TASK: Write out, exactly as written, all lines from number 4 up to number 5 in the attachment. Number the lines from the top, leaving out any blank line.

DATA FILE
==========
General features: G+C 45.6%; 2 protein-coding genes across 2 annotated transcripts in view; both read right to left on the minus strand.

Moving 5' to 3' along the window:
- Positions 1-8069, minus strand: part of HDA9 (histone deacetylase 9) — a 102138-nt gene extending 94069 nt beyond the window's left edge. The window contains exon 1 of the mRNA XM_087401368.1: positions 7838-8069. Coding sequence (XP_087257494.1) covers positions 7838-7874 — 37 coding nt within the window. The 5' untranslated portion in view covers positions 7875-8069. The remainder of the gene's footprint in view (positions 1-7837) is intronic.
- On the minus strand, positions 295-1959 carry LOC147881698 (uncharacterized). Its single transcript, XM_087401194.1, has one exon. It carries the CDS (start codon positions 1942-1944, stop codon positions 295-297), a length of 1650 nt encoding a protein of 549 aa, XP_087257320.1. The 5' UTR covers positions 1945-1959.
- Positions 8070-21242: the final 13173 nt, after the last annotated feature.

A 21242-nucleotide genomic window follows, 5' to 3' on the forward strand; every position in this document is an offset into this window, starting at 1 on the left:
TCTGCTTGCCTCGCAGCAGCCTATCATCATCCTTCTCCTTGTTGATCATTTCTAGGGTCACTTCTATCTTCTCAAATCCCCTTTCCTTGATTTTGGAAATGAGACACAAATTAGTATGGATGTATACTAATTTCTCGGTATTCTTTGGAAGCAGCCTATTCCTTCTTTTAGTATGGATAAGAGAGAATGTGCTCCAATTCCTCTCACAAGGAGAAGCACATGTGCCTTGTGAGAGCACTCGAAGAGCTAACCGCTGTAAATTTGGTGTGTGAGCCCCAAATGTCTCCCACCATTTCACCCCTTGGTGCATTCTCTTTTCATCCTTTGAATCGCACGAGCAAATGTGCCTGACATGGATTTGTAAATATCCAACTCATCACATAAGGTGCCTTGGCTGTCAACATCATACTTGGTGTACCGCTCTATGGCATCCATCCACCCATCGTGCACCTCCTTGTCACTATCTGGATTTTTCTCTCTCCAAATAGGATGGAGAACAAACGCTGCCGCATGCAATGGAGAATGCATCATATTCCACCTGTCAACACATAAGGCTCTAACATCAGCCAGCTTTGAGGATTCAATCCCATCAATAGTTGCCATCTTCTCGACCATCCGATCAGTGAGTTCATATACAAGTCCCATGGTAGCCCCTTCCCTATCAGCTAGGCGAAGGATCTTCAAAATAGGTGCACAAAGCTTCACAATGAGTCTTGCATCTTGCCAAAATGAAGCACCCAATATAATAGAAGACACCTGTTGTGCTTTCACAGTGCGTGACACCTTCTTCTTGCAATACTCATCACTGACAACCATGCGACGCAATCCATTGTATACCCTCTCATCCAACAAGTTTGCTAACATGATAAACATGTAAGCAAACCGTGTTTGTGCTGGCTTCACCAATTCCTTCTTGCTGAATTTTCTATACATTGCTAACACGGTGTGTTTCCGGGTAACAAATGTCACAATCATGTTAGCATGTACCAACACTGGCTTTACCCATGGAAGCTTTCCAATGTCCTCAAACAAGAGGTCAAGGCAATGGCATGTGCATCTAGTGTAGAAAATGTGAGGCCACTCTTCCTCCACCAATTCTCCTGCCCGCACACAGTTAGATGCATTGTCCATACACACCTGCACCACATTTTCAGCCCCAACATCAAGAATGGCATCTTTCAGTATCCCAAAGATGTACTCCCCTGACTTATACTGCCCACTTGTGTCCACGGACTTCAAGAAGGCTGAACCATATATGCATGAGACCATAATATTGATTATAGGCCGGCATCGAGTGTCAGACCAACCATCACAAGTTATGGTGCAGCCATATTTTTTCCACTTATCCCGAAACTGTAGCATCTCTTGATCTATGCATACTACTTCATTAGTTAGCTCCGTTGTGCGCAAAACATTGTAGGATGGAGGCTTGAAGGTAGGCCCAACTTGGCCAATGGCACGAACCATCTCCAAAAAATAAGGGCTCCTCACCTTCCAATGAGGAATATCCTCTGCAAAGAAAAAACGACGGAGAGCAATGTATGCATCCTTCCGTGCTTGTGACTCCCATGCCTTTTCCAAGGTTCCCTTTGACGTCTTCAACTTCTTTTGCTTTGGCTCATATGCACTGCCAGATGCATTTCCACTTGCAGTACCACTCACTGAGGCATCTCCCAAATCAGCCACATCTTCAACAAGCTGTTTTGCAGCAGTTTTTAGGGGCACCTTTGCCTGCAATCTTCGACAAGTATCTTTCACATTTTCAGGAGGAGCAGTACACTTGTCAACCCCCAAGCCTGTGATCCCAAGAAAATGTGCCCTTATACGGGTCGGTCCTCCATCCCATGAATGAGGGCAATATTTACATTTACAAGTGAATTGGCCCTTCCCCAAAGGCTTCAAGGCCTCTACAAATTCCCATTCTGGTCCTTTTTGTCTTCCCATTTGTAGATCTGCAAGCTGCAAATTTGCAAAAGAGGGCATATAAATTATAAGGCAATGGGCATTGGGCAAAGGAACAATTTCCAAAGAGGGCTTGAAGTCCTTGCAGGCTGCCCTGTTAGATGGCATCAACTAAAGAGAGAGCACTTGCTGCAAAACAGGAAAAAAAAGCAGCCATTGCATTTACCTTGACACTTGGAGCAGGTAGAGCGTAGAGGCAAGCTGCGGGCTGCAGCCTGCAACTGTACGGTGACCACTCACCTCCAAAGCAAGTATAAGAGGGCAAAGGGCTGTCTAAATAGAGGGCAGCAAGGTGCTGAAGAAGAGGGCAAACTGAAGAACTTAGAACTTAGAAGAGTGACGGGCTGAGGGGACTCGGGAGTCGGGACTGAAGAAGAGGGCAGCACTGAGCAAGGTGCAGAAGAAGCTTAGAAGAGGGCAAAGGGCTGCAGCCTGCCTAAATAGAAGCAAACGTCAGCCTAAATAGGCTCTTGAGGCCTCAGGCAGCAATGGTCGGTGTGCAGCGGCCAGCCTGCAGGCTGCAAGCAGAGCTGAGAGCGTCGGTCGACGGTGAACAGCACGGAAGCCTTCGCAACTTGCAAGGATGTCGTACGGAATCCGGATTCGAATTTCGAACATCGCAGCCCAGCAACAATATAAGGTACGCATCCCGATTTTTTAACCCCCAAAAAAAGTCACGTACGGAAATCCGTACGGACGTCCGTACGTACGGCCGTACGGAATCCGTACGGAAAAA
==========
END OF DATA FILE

- On the minus strand, positions 295-1959 carry LOC147881698 (uncharacterized). Its single transcript, XM_087401194.1, has one exon. It carries the CDS (start codon positions 1942-1944, stop codon positions 295-297), a length of 1650 nt encoding a protein of 549 aa, XP_087257320.1. The 5' UTR covers positions 1945-1959.
- Positions 8070-21242: the final 13173 nt, after the last annotated feature.